Group tells Vt.: No sweat


Monday, July 7
BRATTLEBORO -- Vermont is getting some of its state-issued apparel from international sweatshops and an anti-sweatshop group is asking the state to pressure the companies to change their practices.

Rocky Brand Inc. and The Bob Barker Company, two manufacturers that hold current contracts with the state, have done business with factories in China and Bangladesh that have been cited for severe human and labor rights violations, according to a report issued last week by SweatFree Communities.

Gov. Jim Douglas signed a bill in Brattleboro earlier this year that made Vermont the seventh state in the country with anti-sweatshop legislation after a group of students from Brattleboro Union High School testified in Montpelier on the issue.

Vermont's law directs the Department of Buildings and General Services to ensure that all of the uniforms and apparel the state purchases is manufactured without sweatshop labor after the current contract expires.

And while state officials say they are preparing to contact each vendor as those contracts come up, a SweatFree Communities spokeswoman said Vermont should join other states now to pressure the companies to stop doing business with the overseas sweatshops.

"We are asking the state to follow through on their commitment, and to coordinate with other states, to start an immediate investigation into the purchasing policies of these companies," said SweatFree Communities national organizer Liana Foxvog. "We appreciate what Vermont has done so far and we are asking them to implement the law as soon as possible."

Foxvog said that while Vermont is leading the way by enacting anti-sweatshop legislation, the state should join the Sweatfree Consortium, a group of state and local governments that are coming together to fund workplace monitoring and coordinate enforcement of sweat free purchasing policies.

Both of the companies working with Vermont that were mentioned in the report issued press releases Tuesday claiming that they do internal monitoring of work place conditions, but Foxvog said the report's authors met with workers in the factories who told very different stories.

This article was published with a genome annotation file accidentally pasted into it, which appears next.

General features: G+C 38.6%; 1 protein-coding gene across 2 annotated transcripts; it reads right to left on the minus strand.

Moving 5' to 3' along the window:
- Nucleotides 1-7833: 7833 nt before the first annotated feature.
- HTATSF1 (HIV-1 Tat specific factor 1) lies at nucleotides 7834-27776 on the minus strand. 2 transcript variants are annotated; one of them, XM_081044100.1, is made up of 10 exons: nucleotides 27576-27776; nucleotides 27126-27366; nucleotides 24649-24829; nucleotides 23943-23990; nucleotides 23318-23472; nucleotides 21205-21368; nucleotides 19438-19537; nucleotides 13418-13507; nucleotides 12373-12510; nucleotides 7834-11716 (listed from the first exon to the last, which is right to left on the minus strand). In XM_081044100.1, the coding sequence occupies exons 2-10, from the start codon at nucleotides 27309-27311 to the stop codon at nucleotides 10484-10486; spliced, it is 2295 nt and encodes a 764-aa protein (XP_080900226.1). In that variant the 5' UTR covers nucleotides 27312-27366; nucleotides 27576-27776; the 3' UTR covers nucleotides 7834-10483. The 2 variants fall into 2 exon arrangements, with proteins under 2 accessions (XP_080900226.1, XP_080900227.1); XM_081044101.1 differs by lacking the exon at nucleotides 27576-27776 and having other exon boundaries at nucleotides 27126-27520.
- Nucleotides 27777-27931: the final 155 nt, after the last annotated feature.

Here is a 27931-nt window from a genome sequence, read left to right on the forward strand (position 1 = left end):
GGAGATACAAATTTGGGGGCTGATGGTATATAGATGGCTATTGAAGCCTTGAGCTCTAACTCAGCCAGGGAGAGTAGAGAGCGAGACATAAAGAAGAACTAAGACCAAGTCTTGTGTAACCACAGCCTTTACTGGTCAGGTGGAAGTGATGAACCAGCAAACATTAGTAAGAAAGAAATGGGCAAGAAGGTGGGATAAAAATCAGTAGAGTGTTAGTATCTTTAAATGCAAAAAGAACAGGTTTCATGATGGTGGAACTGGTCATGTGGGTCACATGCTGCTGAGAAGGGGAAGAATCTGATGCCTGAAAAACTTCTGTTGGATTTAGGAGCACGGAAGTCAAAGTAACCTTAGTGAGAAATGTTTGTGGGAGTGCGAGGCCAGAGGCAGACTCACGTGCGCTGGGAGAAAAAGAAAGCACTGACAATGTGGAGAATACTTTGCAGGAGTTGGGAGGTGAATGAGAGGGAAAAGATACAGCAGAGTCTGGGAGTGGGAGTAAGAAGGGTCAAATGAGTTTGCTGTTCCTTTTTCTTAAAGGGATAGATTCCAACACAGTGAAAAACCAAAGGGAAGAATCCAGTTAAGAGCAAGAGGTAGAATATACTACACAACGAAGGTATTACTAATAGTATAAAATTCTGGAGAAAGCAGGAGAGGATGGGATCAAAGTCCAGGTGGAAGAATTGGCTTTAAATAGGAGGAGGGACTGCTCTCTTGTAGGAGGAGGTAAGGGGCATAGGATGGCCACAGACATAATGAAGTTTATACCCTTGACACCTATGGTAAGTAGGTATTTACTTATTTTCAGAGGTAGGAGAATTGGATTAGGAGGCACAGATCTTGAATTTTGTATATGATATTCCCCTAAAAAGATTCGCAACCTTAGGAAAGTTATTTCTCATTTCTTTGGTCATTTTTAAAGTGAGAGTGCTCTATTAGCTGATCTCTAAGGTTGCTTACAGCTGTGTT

A public relations firm handling Rocky Brands, said the company is no longer working with the Chinese factory mentioned in the report and said the company was "committed to supporting human rights worldwide. If a facility declines to work with us to make the changes we require then we will take our business elsewhere. We do not tolerate violations of our code of conduct," the company stated in a press release.

Rocky Brands sells safety shoes to Vermont for its state workers.

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And Robert Barker, president of the Bob Barker Company, said "We do not condone, and have never been involved with, any violation of labor laws, directly of indirectly, to our knowledge. We follow specific measures to ensure our suppliers are in compliance with labor laws throughout the world."

The Barker Company sells inmate sneakers to Vermont for its prison population.

SweatFree Communities interviewed workers from 12 factories in nine countries that produce apparel for eight uniform companies in the United States.

Workers that do business with the Bob Barker Company said in the report that the starting salary at the factory was $6 per month and employees were forced to drink from dirty toilets because there is not adequate drinking water available.

And Rocky Shoes, according to the report, does business with suppliers in China that refuse to pay its workers overtime.

In the report Barker is quoted as saying his company hires third parties to monitor working conditions, but Foxvog said the workers who take part in those monitors are often forced to support the practices.

She said the report's authors interviewed workers at the factories who were promised anonymity and she stood behind all of the allegations in the report.

Gerry Myers, Vermont's commissioner of the Department of Building and General Services, said Tuesday that he had not had the time to read all of the report, but said the information would be used as the state begins to renew its contracts with the companies mentioned in the report.

The law that Douglas signed at BUHS in April says the state has to certify that all of its vendors, and all of their suppliers, are following labor laws or risk losing business.

"We fully intend to work with our suppliers to meet the intent of the statute," Myers said. "This report gives us background we might not otherwise be able to get and we will take it at face value and leave it up to the contractor to disprove. This is all a work in progress."

Howard Weiss-Tisman can be reached at or 802-254-2311, ext. 279.


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